In 2014, 43 students from Mexico's Ayotzinapa Rural Teachers' College went missing in Iguala, in the state of Guerrero: they had been detained by police, who turned them over to a criminal militia, who are presumed to have murdered them. Read the rest
Comparitech commissioned a survey of 2,000 people in the US and UK to ask whether they thought "it is legal to install a program on a partner's phone to snoop on their activity?" and whether they would "ever consider adding a program to your child's phone that allows you to listen to their conversations and spy on their messages?" Read the rest
Motherboard's Joseph Cox continues his excellent reporting on Flexispy, a company that make "stalkerware" marketed to jealous spouses through a network of shady affiliates who feature dudes beating up their "cheating girlfriends" after catching them by sneaking spyware onto their devices. Read the rest
Two hackers supplied Motherboard with 130,000 account details hacked from Retina-X and FlexiSpy, who market covert surveillance tools to jealous spouses and nervous parents -- tools that are intended to be covertly installed on their laptops and mobile devices in order to tap into their keystrokes, mics, calls, stored photos and other capabilities. Read the rest
A factory refurbished Thinkpad shipped with Windows 7 and a scheduler app that ran once a day, collecting usage data about what you do with your computer and exfiltrating it to an analytics company. Read the rest
My search for an easy way to generate strong passwords and passphrases led me to the "Diceware" method Cory wrote about on Boing Boing. This was no game. I needed serious dice.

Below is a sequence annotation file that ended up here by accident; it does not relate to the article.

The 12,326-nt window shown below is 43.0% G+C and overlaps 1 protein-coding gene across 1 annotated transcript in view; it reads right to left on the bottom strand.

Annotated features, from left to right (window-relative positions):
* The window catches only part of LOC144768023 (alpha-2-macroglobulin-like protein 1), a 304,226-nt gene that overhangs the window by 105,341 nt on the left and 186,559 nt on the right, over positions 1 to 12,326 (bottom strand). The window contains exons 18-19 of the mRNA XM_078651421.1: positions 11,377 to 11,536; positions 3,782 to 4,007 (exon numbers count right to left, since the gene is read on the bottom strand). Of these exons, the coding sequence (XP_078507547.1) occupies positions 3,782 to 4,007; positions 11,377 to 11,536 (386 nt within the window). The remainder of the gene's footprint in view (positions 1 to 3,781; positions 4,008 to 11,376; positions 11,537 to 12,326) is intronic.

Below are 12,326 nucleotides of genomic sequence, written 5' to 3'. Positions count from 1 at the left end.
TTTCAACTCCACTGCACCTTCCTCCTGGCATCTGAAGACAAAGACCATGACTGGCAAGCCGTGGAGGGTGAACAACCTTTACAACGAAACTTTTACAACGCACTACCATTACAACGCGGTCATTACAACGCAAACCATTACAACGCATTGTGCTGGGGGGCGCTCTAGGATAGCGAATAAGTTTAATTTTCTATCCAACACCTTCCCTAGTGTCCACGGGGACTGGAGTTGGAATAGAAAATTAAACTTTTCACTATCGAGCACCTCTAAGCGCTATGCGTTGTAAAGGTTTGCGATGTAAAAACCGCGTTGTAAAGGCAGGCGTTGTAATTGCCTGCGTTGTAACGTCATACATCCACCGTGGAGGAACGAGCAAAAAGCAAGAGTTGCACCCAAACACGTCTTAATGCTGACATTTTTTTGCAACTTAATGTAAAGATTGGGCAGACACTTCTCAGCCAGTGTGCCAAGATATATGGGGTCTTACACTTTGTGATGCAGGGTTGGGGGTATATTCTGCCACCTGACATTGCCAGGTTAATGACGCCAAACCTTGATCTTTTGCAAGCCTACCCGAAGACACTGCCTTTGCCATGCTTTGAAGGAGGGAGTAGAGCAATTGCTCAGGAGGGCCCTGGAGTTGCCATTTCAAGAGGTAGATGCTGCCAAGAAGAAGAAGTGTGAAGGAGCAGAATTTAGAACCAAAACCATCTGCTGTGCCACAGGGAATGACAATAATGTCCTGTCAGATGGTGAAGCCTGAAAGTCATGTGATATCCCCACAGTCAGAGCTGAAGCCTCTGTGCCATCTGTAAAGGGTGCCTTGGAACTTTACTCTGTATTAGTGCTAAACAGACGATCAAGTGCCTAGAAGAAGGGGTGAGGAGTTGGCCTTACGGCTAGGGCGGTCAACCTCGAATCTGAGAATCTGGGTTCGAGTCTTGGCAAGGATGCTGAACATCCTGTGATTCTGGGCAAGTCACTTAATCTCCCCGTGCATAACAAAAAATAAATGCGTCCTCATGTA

The spyware that Impero supplies to UK schools -- which searches kids' Internet use for "jihadi" terms -- uses "password" as its default password, and the company has threatened brutal legal reprisals against the researcher who repeatedly demonstrated their total security negligence. Read the rest
Lenovo's disgraceful use of Superfish to compromise its users' security is just the tip of the iceberg: everywhere we look, companies have decided that it's a good idea to sneakily subvert their users' encryption. Read the rest
Hammad Akbar, a Pakistani national and CEO of Invocode, marketers of Stealthgenie, was arrested in LA on Saturday and charged with a variety of offenses related to making, marketing and selling "interception devices." Read the rest
Rebecca from EFF writes, "How would you feel about having your computer taken over by online test-taking software - complete with proctors peering through your laptop camera? Reporters at the Spartan Daily (the student paper for San Jose State University) have an interesting story about new software in use there, and the legitimate concerns that some students have. The data-broker connection is especially chilling to those worried about their personal information." The company's response? "We're a customer service business, so it’s really not advantageous for us to violate that trust." Oh, well, so long as that's sorted out then. Read the rest